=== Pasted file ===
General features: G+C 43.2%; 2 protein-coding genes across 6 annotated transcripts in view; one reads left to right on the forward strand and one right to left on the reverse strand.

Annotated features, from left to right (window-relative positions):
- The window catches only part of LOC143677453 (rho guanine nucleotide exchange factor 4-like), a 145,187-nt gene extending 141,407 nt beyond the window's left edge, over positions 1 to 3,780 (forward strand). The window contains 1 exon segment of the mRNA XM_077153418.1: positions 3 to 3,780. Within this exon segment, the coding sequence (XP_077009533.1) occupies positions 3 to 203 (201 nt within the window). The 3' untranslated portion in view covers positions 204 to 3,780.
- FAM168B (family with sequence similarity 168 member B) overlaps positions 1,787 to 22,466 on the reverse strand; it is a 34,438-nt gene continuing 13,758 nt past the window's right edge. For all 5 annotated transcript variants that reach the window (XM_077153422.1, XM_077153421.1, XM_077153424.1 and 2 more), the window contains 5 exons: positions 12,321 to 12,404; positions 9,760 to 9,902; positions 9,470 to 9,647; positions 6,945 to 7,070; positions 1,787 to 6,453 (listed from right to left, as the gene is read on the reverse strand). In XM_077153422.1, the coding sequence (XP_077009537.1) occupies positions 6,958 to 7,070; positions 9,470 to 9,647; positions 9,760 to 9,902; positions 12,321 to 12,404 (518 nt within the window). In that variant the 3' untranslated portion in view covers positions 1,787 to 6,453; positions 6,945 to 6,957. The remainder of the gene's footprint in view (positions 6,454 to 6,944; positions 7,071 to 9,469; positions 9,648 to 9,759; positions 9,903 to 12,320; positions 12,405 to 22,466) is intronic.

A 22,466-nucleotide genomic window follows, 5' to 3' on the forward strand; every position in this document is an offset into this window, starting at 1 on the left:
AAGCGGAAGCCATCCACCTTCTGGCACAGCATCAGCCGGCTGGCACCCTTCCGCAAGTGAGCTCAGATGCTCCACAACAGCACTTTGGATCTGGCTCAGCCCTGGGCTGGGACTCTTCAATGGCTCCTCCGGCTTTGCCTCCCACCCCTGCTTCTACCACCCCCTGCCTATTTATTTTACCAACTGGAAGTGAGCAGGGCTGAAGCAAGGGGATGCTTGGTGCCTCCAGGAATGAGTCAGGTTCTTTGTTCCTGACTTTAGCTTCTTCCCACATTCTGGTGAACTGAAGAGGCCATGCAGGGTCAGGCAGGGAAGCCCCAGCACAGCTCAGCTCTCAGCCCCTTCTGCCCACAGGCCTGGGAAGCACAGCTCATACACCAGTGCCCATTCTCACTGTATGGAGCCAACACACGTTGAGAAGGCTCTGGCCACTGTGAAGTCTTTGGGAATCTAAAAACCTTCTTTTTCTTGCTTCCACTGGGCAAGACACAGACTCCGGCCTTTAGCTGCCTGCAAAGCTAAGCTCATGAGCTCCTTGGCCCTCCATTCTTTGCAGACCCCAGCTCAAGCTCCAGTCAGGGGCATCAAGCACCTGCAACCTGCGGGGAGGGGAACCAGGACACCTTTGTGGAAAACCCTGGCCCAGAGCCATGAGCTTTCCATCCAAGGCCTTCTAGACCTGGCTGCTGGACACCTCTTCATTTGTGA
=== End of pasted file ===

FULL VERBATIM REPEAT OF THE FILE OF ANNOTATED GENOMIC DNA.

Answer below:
General features: G+C 43.2%; 2 protein-coding genes across 6 annotated transcripts in view; one reads left to right on the forward strand and one right to left on the reverse strand.

Annotated features, from left to right (window-relative positions):
- The window catches only part of LOC143677453 (rho guanine nucleotide exchange factor 4-like), a 145,187-nt gene extending 141,407 nt beyond the window's left edge, over positions 1 to 3,780 (forward strand). The window contains 1 exon segment of the mRNA XM_077153418.1: positions 3 to 3,780. Within this exon segment, the coding sequence (XP_077009533.1) occupies positions 3 to 203 (201 nt within the window). The 3' untranslated portion in view covers positions 204 to 3,780.
- FAM168B (family with sequence similarity 168 member B) overlaps positions 1,787 to 22,466 on the reverse strand; it is a 34,438-nt gene continuing 13,758 nt past the window's right edge. For all 5 annotated transcript variants that reach the window (XM_077153422.1, XM_077153421.1, XM_077153424.1 and 2 more), the window contains 5 exons: positions 12,321 to 12,404; positions 9,760 to 9,902; positions 9,470 to 9,647; positions 6,945 to 7,070; positions 1,787 to 6,453 (listed from right to left, as the gene is read on the reverse strand). In XM_077153422.1, the coding sequence (XP_077009537.1) occupies positions 6,958 to 7,070; positions 9,470 to 9,647; positions 9,760 to 9,902; positions 12,321 to 12,404 (518 nt within the window). In that variant the 3' untranslated portion in view covers positions 1,787 to 6,453; positions 6,945 to 6,957. The remainder of the gene's footprint in view (positions 6,454 to 6,944; positions 7,071 to 9,469; positions 9,648 to 9,759; positions 9,903 to 12,320; positions 12,405 to 22,466) is intronic.

A 22,466-nucleotide genomic window follows, 5' to 3' on the forward strand; every position in this document is an offset into this window, starting at 1 on the left:
AAGCGGAAGCCATCCACCTTCTGGCACAGCATCAGCCGGCTGGCACCCTTCCGCAAGTGAGCTCAGATGCTCCACAACAGCACTTTGGATCTGGCTCAGCCCTGGGCTGGGACTCTTCAATGGCTCCTCCGGCTTTGCCTCCCACCCCTGCTTCTACCACCCCCTGCCTATTTATTTTACCAACTGGAAGTGAGCAGGGCTGAAGCAAGGGGATGCTTGGTGCCTCCAGGAATGAGTCAGGTTCTTTGTTCCTGACTTTAGCTTCTTCCCACATTCTGGTGAACTGAAGAGGCCATGCAGGGTCAGGCAGGGAAGCCCCAGCACAGCTCAGCTCTCAGCCCCTTCTGCCCACAGGCCTGGGAAGCACAGCTCATACACCAGTGCCCATTCTCACTGTATGGAGCCAACACACGTTGAGAAGGCTCTGGCCACTGTGAAGTCTTTGGGAATCTAAAAACCTTCTTTTTCTTGCTTCCACTGGGCAAGACACAGACTCCGGCCTTTAGCTGCCTGCAAAGCTAAGCTCATGAGCTCCTTGGCCCTCCATTCTTTGCAGACCCCAGCTCAAGCTCCAGTCAGGGGCATCAAGCACCTGCAACCTGCGGGGAGGGGAACCAGGACACCTTTGTGGAAAACCCTGGCCCAGAGCCATGAGCTTTCCATCCAAGGCCTTCTAGACCTGGCTGCTGGACACCTCTTCATTTGTGA